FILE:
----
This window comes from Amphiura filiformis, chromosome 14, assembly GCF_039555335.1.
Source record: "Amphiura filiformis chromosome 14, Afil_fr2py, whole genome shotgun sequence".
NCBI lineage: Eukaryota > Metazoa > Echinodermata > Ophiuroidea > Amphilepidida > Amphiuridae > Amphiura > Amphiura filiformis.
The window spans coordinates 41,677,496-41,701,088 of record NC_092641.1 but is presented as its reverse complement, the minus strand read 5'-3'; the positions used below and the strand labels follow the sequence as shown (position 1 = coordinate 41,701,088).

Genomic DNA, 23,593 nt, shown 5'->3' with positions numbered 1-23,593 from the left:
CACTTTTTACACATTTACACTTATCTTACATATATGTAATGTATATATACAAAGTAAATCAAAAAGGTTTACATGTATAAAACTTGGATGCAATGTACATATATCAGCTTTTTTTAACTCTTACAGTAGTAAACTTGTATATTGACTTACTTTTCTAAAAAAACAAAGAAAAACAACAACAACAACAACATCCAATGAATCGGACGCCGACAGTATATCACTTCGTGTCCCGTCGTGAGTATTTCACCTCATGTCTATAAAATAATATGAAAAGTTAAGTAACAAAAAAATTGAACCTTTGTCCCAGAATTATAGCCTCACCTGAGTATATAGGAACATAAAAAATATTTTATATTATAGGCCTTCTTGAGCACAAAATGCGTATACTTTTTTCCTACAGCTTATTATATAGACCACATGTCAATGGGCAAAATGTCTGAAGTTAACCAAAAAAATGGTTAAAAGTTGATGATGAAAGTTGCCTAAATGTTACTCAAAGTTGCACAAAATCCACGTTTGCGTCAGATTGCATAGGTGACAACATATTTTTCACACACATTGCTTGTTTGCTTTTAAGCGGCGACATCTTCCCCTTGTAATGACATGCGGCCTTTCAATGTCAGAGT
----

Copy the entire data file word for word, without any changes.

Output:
This window comes from Amphiura filiformis, chromosome 14, assembly GCF_039555335.1.
Source record: "Amphiura filiformis chromosome 14, Afil_fr2py, whole genome shotgun sequence".
NCBI lineage: Eukaryota > Metazoa > Echinodermata > Ophiuroidea > Amphilepidida > Amphiuridae > Amphiura > Amphiura filiformis.
The window spans coordinates 41,677,496-41,701,088 of record NC_092641.1 but is presented as its reverse complement, the minus strand read 5'-3'; the positions used below and the strand labels follow the sequence as shown (position 1 = coordinate 41,701,088).

Genomic DNA, 23,593 nt, shown 5'->3' with positions numbered 1-23,593 from the left:
CACTTTTTACACATTTACACTTATCTTACATATATGTAATGTATATATACAAAGTAAATCAAAAAGGTTTACATGTATAAAACTTGGATGCAATGTACATATATCAGCTTTTTTTAACTCTTACAGTAGTAAACTTGTATATTGACTTACTTTTCTAAAAAAACAAAGAAAAACAACAACAACAACAACATCCAATGAATCGGACGCCGACAGTATATCACTTCGTGTCCCGTCGTGAGTATTTCACCTCATGTCTATAAAATAATATGAAAAGTTAAGTAACAAAAAAATTGAACCTTTGTCCCAGAATTATAGCCTCACCTGAGTATATAGGAACATAAAAAATATTTTATATTATAGGCCTTCTTGAGCACAAAATGCGTATACTTTTTTCCTACAGCTTATTATATAGACCACATGTCAATGGGCAAAATGTCTGAAGTTAACCAAAAAAATGGTTAAAAGTTGATGATGAAAGTTGCCTAAATGTTACTCAAAGTTGCACAAAATCCACGTTTGCGTCAGATTGCATAGGTGACAACATATTTTTCACACACATTGCTTGTTTGCTTTTAAGCGGCGACATCTTCCCCTTGTAATGACATGCGGCCTTTCAATGTCAGAGT